“We were, for a long time, slightly less explicit about exactly how our economics operated because we had to avoid exposing the proprietary royalty data related to our label and distributor partners and their content,” Wallach mentioned when I asked him why it took so long for them to release any form of transparency. He said “[Spotifyartists.com] was the product of months of internal work to try and make the model as easy to understand for people and as open and transparent as possible.”.”

Why Are the Spotify Advertised Per-Stream Rates so much higher than Zoe Keating’s numbers?
Zoe Keating is the most famous artist to release her numbers. Or rather, she is the best at garnering press. In her spreadsheet she listed she earned $1764.18 from 403,035 streams. That works out to be about $.00438 per stream. Well below the stated $.006 -.0084 per stream rate Spotify lists on SpotifyArtists.com.

Why the discrepancy? Well, Spotify pays out their advertised rate, but to various entities: a specified amount to the distributor (Tunecore, CD Baby, DistroKid, Orchard, Ingrooves-Fontana, etc) and the mechanical and performance royalties to collection agencies (Harry Fox in the US, PRS in the UK, etc).

Keating’s cut is AFTER her distributor, CD Baby, takes a 9% commission. And, most people don’t know,  Spotify (unlike iTunes in the US) pays out mechanical and performance royalties to Harry Fox as well.  These royalties do not go to the distributor.  So even though Ron Pope distributes his music through TuneCore which takes 0% commission, his stated numbers worked out to be higher than Keating’s, but still do not fall within Spotify’s advertised per-stream range.

Spotify’s advertised per-stream rate is what they pay out. It’s up to artists to collect all of this money from their Performing Rights Organization and from Harry Fox (or from their label and publisher).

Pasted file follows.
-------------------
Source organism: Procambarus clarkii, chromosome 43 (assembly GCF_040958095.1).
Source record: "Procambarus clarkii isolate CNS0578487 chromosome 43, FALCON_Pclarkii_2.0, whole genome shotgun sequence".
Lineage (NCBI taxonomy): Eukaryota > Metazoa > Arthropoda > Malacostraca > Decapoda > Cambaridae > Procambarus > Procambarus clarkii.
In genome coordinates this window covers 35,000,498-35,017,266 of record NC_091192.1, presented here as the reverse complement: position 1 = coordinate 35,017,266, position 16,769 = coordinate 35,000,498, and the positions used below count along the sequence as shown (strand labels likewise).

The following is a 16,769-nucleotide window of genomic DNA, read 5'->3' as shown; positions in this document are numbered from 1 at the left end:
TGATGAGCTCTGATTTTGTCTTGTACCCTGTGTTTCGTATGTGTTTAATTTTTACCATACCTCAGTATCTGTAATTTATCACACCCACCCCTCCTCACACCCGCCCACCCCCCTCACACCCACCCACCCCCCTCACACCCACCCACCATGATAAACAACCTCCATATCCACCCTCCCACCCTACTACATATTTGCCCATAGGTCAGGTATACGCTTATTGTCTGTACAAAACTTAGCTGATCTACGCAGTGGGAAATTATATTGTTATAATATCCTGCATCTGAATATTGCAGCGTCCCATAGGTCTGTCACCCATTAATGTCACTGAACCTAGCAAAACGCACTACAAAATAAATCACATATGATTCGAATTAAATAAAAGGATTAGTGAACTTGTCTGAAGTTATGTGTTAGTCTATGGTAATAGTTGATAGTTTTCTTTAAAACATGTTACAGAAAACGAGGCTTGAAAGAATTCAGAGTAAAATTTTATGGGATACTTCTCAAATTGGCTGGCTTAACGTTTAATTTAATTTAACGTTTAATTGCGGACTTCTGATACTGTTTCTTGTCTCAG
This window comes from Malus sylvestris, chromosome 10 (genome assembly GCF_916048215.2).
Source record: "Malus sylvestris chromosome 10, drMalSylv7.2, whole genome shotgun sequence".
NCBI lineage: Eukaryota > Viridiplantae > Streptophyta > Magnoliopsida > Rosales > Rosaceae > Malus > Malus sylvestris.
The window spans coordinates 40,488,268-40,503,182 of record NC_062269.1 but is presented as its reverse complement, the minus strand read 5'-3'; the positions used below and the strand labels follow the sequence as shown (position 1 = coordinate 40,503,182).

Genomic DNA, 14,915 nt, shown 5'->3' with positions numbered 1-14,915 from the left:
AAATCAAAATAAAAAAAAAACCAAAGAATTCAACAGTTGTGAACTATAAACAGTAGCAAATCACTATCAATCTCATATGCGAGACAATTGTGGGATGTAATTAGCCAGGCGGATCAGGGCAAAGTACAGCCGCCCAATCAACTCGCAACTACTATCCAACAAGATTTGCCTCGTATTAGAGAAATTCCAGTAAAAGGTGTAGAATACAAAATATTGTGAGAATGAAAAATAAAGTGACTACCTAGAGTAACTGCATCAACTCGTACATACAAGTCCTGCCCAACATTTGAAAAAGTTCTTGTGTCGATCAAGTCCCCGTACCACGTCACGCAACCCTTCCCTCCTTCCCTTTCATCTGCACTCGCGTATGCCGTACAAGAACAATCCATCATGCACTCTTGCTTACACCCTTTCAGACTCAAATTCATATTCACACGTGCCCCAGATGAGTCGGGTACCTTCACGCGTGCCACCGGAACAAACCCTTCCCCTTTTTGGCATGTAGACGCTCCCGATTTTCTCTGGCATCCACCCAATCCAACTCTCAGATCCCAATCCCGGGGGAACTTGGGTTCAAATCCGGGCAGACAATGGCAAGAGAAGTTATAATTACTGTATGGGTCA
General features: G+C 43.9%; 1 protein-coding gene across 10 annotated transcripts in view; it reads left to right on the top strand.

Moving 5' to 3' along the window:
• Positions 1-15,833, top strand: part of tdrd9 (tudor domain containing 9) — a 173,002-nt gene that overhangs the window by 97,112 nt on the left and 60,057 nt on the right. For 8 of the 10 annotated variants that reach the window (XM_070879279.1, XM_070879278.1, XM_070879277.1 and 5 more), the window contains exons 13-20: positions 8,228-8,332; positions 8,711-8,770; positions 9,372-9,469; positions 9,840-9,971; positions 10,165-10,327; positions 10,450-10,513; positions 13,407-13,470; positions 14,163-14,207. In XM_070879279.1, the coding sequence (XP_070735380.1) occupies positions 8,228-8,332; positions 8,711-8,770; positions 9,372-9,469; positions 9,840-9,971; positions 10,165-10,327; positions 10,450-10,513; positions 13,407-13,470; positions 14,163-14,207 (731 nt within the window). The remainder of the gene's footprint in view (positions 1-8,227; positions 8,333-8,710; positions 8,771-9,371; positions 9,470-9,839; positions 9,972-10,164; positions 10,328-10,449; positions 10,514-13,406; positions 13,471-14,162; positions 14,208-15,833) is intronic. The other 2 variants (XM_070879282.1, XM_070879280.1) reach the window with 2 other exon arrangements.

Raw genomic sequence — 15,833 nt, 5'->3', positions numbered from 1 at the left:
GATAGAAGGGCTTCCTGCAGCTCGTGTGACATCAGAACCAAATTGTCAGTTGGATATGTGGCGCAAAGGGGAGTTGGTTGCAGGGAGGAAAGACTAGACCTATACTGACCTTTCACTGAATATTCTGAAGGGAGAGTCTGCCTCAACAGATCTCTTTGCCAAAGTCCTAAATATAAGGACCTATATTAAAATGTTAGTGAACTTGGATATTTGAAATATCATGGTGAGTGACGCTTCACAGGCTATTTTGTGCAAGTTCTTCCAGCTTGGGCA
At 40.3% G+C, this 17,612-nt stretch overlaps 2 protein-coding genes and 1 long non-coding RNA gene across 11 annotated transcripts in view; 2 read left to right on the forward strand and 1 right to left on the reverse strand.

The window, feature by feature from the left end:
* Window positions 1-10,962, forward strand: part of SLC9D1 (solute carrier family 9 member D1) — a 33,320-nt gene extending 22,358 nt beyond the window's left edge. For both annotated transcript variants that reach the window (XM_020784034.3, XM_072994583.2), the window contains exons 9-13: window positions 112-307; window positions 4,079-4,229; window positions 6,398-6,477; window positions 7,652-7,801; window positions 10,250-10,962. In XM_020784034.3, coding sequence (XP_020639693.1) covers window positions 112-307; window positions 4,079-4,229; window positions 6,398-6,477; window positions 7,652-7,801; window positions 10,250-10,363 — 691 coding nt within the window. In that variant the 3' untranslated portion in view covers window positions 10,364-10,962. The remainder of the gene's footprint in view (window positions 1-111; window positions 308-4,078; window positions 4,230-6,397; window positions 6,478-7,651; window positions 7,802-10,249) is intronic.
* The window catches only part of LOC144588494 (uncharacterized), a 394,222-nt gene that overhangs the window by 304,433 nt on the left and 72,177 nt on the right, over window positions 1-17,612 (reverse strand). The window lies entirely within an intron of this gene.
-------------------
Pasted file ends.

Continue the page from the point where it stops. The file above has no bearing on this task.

Is there a discrepancy between what Major Labels make and what Indie Artists make?
Yes. But that’s because the majors DO own some equity in Spotify. However, Wallach mentioned it’s “a very small minority.” He wouldn’t say how much exactly. It’s not half, like some have speculated.

But, setting the ownership aside, yes, Spotify pays out different rates to every label in the world. Spotify has struck deals with tens of thousands of labels and each deal is a little different.

However, Wallach said that these variances are so small that they work out to be a “rounding error.”

Why Can’t Spotify Strike Identical Deals with every label and distributor (and artist)?

Wallach mentioned that when iTunes launched it had different deals with each label as well. Eventually, over time, those initial deals concluded and iTunes struck up standard, “we take 30%” deals with everyone.  Spotify is working towards that point.  Their deals with the various labels end at different times and Wallach mentioned that when deals get renewed they are making them more consistent across the board.

“Our goal is: a play on Spotify should be worth the same amount no matter how it got to us” D.A. Wallach, Spotify’s Artist-In-Residence

Most people forget that Spotify launched in the US 2 years ago. And in Sweden 5 years ago. It’s still in its infancy.  People also don’t talk about how YouTube is HUGELY more popular than Spotify and it’s per-stream royalty numbers are abysmal.  Much worse than Spotify’s.  And there are many more hoops to jump through to just grab ANY money from YouTube.